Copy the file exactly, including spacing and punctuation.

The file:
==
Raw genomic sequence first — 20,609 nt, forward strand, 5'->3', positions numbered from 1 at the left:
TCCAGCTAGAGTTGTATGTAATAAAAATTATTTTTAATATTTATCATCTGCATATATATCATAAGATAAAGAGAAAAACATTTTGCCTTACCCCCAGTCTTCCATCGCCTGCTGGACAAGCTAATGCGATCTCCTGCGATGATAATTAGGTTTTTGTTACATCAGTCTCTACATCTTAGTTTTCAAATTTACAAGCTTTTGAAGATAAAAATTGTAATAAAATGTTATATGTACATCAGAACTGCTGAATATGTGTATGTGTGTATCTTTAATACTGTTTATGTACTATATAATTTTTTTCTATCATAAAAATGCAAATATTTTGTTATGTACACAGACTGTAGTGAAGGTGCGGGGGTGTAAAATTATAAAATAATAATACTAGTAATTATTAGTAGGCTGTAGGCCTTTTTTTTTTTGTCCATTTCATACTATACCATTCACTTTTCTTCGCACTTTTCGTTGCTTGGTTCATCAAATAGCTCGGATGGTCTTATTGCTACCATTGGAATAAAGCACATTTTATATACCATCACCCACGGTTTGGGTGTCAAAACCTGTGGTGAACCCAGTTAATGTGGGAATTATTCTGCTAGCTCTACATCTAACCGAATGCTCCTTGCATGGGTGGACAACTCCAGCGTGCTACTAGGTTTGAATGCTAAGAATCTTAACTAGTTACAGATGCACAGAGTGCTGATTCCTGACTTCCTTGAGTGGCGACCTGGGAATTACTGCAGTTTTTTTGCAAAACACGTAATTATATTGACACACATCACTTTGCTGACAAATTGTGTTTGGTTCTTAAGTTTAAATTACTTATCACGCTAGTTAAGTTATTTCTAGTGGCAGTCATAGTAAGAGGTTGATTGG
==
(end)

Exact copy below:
Raw genomic sequence first — 20,609 nt, forward strand, 5'->3', positions numbered from 1 at the left:
TCCAGCTAGAGTTGTATGTAATAAAAATTATTTTTAATATTTATCATCTGCATATATATCATAAGATAAAGAGAAAAACATTTTGCCTTACCCCCAGTCTTCCATCGCCTGCTGGACAAGCTAATGCGATCTCCTGCGATGATAATTAGGTTTTTGTTACATCAGTCTCTACATCTTAGTTTTCAAATTTACAAGCTTTTGAAGATAAAAATTGTAATAAAATGTTATATGTACATCAGAACTGCTGAATATGTGTATGTGTGTATCTTTAATACTGTTTATGTACTATATAATTTTTTTCTATCATAAAAATGCAAATATTTTGTTATGTACACAGACTGTAGTGAAGGTGCGGGGGTGTAAAATTATAAAATAATAATACTAGTAATTATTAGTAGGCTGTAGGCCTTTTTTTTTTTGTCCATTTCATACTATACCATTCACTTTTCTTCGCACTTTTCGTTGCTTGGTTCATCAAATAGCTCGGATGGTCTTATTGCTACCATTGGAATAAAGCACATTTTATATACCATCACCCACGGTTTGGGTGTCAAAACCTGTGGTGAACCCAGTTAATGTGGGAATTATTCTGCTAGCTCTACATCTAACCGAATGCTCCTTGCATGGGTGGACAACTCCAGCGTGCTACTAGGTTTGAATGCTAAGAATCTTAACTAGTTACAGATGCACAGAGTGCTGATTCCTGACTTCCTTGAGTGGCGACCTGGGAATTACTGCAGTTTTTTTGCAAAACACGTAATTATATTGACACACATCACTTTGCTGACAAATTGTGTTTGGTTCTTAAGTTTAAATTACTTATCACGCTAGTTAAGTTATTTCTAGTGGCAGTCATAGTAAGAGGTTGATTGG